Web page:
“One of the neat things about a small town like this is I still have some of my friends from elementary school,” said Bixby.
To drop off consignment items before the Nov. 20 opening, give her a call at (931) 304-3428.

Making a new mold

Quality Mold, established in 1976, is on the grow. The business at 4246 Smithville Highway is putting the finishing touches on a new building next to its longtime facility.
It’s a 9,600-square-foot building that gives Quality Mold more space but it’s not expected to generate any new jobs.
“We’re just getting a little more legroom,” said managing director Floyd Bouldin. “We’re expanding but we’re not hiring anybody. We’re hoping that once we get set up over there our plastic molding business will grow.”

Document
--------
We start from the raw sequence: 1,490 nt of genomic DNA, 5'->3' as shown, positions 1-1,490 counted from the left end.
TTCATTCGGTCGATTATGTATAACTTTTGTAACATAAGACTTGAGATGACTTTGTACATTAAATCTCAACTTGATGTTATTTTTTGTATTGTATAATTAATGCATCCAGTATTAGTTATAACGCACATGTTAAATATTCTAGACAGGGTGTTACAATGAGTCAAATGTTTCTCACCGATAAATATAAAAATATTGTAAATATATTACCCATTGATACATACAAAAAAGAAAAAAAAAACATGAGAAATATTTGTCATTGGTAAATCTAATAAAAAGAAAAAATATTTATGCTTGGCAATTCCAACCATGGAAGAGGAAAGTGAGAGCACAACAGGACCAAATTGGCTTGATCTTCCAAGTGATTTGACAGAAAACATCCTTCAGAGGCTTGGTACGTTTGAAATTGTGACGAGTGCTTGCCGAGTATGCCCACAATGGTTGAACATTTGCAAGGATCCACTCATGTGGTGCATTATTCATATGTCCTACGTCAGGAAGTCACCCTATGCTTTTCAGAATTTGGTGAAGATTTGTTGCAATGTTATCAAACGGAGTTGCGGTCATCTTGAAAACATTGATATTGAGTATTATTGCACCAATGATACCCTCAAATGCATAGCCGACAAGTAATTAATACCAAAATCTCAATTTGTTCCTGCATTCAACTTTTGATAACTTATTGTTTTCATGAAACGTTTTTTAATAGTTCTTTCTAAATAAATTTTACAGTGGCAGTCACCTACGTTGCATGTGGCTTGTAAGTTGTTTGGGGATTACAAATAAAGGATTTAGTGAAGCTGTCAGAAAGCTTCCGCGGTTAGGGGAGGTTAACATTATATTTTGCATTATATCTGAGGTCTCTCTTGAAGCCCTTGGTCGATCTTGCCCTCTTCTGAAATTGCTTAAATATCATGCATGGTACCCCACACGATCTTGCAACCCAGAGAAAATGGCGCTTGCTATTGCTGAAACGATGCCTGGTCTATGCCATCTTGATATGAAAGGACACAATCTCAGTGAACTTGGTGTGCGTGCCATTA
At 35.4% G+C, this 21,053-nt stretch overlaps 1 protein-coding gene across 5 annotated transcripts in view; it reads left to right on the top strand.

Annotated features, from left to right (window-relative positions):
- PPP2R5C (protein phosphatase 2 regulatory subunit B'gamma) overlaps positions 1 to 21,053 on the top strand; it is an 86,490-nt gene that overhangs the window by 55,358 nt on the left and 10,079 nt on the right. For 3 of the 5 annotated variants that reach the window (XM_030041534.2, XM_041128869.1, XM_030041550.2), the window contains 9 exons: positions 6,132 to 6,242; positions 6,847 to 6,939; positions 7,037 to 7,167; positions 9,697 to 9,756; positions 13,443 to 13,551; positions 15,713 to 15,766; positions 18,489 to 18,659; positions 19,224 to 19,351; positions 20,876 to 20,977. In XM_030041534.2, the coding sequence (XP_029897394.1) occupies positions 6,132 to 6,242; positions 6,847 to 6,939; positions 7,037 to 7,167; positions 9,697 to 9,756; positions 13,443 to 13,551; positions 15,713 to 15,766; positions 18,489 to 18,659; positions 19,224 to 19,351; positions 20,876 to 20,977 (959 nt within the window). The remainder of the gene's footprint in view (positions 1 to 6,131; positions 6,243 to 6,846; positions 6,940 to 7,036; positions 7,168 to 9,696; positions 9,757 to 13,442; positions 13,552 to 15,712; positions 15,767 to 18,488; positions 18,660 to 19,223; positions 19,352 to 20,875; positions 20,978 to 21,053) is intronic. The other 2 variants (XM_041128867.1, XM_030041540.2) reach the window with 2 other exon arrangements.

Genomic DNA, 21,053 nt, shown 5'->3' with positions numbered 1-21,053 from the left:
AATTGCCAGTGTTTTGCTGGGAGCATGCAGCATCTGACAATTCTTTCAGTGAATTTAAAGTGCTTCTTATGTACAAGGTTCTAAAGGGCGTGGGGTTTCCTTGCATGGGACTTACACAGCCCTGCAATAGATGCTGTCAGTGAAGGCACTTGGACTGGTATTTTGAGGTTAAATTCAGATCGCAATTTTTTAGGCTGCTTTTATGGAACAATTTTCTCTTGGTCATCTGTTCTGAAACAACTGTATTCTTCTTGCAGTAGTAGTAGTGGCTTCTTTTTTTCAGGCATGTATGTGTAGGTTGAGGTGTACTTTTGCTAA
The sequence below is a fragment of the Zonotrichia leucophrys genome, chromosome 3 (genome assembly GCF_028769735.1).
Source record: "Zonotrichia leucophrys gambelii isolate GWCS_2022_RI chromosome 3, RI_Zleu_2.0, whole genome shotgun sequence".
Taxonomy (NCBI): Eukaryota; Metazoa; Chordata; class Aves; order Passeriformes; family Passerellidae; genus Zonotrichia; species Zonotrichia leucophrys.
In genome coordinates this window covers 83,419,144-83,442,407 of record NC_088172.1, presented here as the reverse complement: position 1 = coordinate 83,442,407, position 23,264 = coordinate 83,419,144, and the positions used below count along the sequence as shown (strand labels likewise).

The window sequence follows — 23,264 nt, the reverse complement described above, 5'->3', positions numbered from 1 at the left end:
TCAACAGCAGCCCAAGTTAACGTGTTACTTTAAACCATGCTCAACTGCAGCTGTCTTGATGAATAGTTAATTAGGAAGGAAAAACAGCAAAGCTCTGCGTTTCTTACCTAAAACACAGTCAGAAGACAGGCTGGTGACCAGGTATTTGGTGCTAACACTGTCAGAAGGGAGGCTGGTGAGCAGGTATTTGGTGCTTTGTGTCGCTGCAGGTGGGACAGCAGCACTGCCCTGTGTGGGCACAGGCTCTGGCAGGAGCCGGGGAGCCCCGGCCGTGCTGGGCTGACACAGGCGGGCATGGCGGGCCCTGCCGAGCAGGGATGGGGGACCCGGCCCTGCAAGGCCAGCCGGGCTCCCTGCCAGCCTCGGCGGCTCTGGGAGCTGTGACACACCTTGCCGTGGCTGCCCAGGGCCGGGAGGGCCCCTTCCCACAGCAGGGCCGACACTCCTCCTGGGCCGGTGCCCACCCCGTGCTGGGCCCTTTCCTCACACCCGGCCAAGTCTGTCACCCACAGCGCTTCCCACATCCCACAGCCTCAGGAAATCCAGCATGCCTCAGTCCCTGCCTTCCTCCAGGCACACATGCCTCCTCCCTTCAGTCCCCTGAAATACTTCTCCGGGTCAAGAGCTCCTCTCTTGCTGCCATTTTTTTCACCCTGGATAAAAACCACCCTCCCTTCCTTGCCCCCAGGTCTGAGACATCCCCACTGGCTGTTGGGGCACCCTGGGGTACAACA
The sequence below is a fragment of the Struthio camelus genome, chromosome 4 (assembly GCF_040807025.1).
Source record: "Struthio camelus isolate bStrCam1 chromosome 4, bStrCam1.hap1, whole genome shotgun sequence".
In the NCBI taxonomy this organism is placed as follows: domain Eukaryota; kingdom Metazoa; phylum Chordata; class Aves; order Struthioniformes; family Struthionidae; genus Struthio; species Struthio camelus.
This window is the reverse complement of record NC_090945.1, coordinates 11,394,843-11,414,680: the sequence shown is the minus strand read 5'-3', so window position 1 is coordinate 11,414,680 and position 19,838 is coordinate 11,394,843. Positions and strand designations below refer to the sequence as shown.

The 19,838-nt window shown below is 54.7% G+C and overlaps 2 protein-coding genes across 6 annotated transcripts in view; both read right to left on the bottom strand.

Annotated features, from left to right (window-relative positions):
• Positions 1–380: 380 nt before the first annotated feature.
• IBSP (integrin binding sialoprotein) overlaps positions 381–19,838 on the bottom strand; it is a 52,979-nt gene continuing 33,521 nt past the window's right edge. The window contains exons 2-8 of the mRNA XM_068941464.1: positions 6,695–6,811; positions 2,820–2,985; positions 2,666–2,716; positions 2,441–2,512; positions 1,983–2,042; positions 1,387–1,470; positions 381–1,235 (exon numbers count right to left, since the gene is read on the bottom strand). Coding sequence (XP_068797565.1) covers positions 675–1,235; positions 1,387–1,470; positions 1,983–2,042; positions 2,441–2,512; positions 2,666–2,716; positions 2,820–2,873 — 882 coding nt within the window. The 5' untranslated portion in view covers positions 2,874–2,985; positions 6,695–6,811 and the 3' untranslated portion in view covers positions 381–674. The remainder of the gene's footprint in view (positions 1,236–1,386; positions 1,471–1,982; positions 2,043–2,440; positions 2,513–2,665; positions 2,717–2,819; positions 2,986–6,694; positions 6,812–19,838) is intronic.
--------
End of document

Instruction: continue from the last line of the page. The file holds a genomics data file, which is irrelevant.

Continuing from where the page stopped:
The building has been constructed with a tall ceiling, which has become an industry standard. Floyd said the tall ceiling will add to efficiency because a hoist will be used instead of a forklift. He said the plan is to move three employees to the new building by the first of the year.
“We’re still working inside to get everything ready,” said Floyd. “It always goes slower than you think.”
Quality Mold is holding steady with a workforce of 35.

Another milestone

I could probably lead this column once a month with Tennessee unemployment numbers the way the state has been shattering records this year.
In September 2017, for the first time ever, the unemployment rate was below 5 percent in every county in Tennessee.
Statewide, unemployment dropped to an even 3 percent, a new Tennessee record for the fourth consecutive month. Tennessee has the lowest unemployment in the entire Southeast and the eighth lowest rate in the nation.
Williamson County tops the state with an unbelievable 2.1 percent unemployment rate. That’s followed by Davidson County (2.2 percent).
In our beloved Warren County, unemployment is 3.0 percent. Unemployment in surrounding counties is as follows: Coffee (2.8), White (3.2), Van Buren (3.4), DeKalb (3.7), Grundy (3.9).

That’s all folks